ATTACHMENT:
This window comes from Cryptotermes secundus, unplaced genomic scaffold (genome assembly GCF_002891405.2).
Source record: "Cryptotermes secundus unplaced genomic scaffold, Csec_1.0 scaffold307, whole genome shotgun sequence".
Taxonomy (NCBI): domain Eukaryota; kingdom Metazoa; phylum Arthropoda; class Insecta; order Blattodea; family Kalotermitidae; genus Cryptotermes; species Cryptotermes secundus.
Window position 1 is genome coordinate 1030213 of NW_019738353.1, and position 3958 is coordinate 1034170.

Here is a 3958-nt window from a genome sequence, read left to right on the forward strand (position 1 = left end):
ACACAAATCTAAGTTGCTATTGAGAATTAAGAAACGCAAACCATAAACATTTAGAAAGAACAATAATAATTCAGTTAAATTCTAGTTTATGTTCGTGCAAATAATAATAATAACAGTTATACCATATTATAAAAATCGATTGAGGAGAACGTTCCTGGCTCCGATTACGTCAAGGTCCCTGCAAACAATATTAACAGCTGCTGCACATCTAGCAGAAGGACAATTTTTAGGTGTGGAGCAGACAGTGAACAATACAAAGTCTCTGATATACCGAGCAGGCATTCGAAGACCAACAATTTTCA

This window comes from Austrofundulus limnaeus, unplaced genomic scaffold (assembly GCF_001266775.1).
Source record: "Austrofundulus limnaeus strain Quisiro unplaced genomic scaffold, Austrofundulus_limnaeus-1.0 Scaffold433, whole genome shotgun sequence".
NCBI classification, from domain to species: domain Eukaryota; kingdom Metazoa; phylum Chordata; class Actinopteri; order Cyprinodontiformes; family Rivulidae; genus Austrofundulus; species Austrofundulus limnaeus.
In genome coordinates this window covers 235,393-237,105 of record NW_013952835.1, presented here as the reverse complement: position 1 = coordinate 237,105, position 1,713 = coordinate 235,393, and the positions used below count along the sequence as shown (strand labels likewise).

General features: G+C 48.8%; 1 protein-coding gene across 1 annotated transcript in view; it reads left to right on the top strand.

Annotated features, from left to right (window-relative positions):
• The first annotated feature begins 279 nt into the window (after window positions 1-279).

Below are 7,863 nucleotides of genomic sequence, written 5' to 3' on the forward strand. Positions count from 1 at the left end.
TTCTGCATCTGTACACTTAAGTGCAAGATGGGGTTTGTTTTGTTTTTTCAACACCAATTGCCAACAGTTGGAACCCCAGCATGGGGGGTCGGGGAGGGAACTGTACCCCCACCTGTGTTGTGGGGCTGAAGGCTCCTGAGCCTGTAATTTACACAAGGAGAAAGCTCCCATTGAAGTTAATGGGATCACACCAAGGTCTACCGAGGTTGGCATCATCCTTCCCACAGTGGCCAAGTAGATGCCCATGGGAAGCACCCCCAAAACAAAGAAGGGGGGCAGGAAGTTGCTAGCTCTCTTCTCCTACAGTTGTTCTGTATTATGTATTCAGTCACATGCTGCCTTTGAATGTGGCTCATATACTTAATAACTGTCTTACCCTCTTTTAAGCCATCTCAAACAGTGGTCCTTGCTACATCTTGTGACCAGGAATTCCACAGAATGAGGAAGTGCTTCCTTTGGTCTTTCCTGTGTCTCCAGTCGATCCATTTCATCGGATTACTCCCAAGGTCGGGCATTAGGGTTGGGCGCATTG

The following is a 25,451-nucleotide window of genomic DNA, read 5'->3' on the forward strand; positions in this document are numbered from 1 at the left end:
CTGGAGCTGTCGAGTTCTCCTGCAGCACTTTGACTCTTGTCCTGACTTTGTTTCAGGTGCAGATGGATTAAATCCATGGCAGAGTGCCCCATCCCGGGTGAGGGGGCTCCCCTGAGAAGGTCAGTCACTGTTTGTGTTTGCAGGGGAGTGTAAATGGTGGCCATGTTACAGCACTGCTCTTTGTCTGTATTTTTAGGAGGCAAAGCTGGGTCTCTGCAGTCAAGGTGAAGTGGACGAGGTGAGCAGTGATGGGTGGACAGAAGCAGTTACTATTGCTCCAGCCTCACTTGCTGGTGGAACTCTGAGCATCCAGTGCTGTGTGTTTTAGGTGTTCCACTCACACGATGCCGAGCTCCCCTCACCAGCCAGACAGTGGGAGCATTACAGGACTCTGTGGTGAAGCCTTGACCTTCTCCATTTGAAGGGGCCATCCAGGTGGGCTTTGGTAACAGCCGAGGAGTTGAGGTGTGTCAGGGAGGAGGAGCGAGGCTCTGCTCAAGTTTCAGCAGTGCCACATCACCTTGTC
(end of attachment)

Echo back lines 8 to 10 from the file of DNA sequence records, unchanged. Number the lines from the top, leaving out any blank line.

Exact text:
Source record: "Austrofundulus limnaeus strain Quisiro unplaced genomic scaffold, Austrofundulus_limnaeus-1.0 Scaffold433, whole genome shotgun sequence".
NCBI classification, from domain to species: domain Eukaryota; kingdom Metazoa; phylum Chordata; class Actinopteri; order Cyprinodontiformes; family Rivulidae; genus Austrofundulus; species Austrofundulus limnaeus.
In genome coordinates this window covers 235,393-237,105 of record NW_013952835.1, presented here as the reverse complement: position 1 = coordinate 237,105, position 1,713 = coordinate 235,393, and the positions used below count along the sequence as shown (strand labels likewise).